How EMPA-REG Has Changed My Practice

SGLT-2 Inhibitor Empagliflozin Has Moved Up in Her Algorithm for Treating Type 2 Diabetes

Anne L. Peters, MD


November 09, 2015

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Today I am going to discuss the results of the EMPA-REG trial.[1] More importantly, I am going to talk about how they have changed my clinical practice. Just to review, for those of you who don't know the results or remember them, the EMPA-REG trial was one of the many cardiovascular outcomes trials that we did with new diabetes drugs. This particular cardiovascular outcomes trial compared the sodium glucose cotransporter 2 (SGLT2) inhibitor known as empagliflozin with placebo in patients with established cardiovascular disease. It was a big multicenter trial, and the results were released in Stockholm at the European Association for the Study of Diabetes meeting.

I can tell you that I have been in the audience at many diabetes meetings, and people are usually relatively unimpressed. When the results from EMPA-REG came up on the screen, not only did 5000 diabetologists gasp, we also cheered and applauded. Why was that? It was because this is the first time that we've had a diabetes drug that reduces the relative risk for both cardiovascular and all-cause mortality. This was staggering news to us because we have been plodding along, keeping glycated hemoglobin levels under control, and preventing microvascular complications from diabetes, but our patients remained at high risk for macrovascular disease.

In this study, empagliflozin showed a 38% relative risk reduction in cardiovascular mortality and a 32% risk reduction in all-cause mortality, largely driven by the reduction in cardiovascular mortality. This was very statistically significant and occurred in patients who already had cardiovascular disease and who were actually pretty well risk-modified. They were on statins, they were on angiotensin-converting enzyme inhibitors, and they were on aspirin. This was layered on top of all of those treatments that we already know, and it improved outcomes. It looks a lot like some of the statin trials in terms of reducing cardiovascular risk and mortality.

This was big news to me, and it caused a number of changes in how I look at treating diabetes. First of all, I have been an early adopter of SGLT2 inhibitors because I felt that they were quite effective on a number of levels. They lower glucose, they help with blood pressure, and they help patients lower weight. I have found them to be good adjuncts. Initially, I started using them as fourth-line therapy, and then I moved them up to third-line therapy. Lately, I have been using them as second-line therapy after metformin, or maybe third-line. They have moved up in my own personal algorithm of treatment. With the EMPA-REG trial, I am really convinced that there are additional benefits in addition to just lowering glucose.

Now, you may want to ask a very important question: Is this a class effect? The study made me feel confident in general that SGLT2 inhibitors are good drugs and that they are safe. In terms of the class effect, I'd love to believe that this is a class effect, but I can't know that until I have data from some of the other cardiovascular outcomes trials, which won't be available for another couple of years. For now, what I know is that empagliflozin produced this reduction in mortality, so empagliflozin is the one that I know can cause these benefits.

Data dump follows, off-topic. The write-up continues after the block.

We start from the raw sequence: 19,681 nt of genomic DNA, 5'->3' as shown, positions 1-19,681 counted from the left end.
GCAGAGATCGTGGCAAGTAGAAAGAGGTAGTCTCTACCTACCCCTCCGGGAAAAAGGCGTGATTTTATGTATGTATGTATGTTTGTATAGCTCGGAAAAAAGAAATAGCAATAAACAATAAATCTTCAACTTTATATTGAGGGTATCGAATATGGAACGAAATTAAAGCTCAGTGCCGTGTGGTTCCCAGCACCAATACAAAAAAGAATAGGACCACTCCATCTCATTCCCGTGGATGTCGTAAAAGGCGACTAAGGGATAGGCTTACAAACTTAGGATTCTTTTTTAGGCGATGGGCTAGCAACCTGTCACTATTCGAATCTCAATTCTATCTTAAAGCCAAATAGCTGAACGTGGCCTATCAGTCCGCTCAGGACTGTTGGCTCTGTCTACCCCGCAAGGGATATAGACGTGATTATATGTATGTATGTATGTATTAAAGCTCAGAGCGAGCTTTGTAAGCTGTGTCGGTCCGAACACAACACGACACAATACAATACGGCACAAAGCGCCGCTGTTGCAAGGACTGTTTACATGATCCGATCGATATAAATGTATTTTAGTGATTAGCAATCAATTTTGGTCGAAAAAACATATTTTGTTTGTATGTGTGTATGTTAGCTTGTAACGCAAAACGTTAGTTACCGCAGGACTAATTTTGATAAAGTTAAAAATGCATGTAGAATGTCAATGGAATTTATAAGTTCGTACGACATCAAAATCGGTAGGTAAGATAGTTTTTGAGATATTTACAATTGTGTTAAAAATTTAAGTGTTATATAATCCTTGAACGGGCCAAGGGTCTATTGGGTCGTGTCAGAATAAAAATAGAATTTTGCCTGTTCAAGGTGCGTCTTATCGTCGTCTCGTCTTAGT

Clinically, if I am starting a patient who has established cardiovascular disease on an SGLT2 inhibitor, I put them on empagliflozin. That is what makes sense. That's what I know from this study, and that is what I do. If I have patients who are already stable on another SGLT2 inhibitor, I am not going to switch them. I think that if you are doing well, you probably don't want to mess with success. I just keep following them with what they are on. It is the higher-risk patients, the ones who look like the patients in this trial, who I think would benefit from starting empagliflozin, based on what we currently know. Again, this has made me feel more comfortable using these agents because I see the benefits.

There are still concerns; all drugs have side effects. In the EMPA-REG trial, stroke risk went the wrong way; it increased slightly. It wasn't statistically significant, but it went a little bit to the right on the forest plot, which means that there was a slight concern about stroke. This worried me a little because blood pressures went down in patients treated with empagliflozin, so you would expect stroke to go down as well. This is something that needs to be further explored, as do all of the mechanisms to this benefit. Many researchers are now working on some of these questions. I think this means that we can be very comfortable using this class of drugs, specifically empagliflozin, in patients with established cardiovascular disease.

Ironically, with most other medications, I will give them to a patient and say, "We'll know that it is working because your blood pressure will go down or because your blood sugar will go down." When I give them empagliflozin, I am very excited because of the benefits, and I say, "I am going to give you potentially longer life." They say, "How will I know?" And I say, "I have no idea, but the benefit is that it can reduce your risk for cardiovascular death."

In my heart, I know that I am finally using a diabetes drug that both reduces the risk for diabetes complications by lowering blood sugar and also potentially reduces the risk for cardiovascular mortality in my high-risk patients with type 2 diabetes. I couldn't be happier that I have this tool.

I think that it is very important to further explore this, but for now, the EMPA-REG trial was a great triumph for a diabetes drug. I am glad we have it to use for treating our patients.


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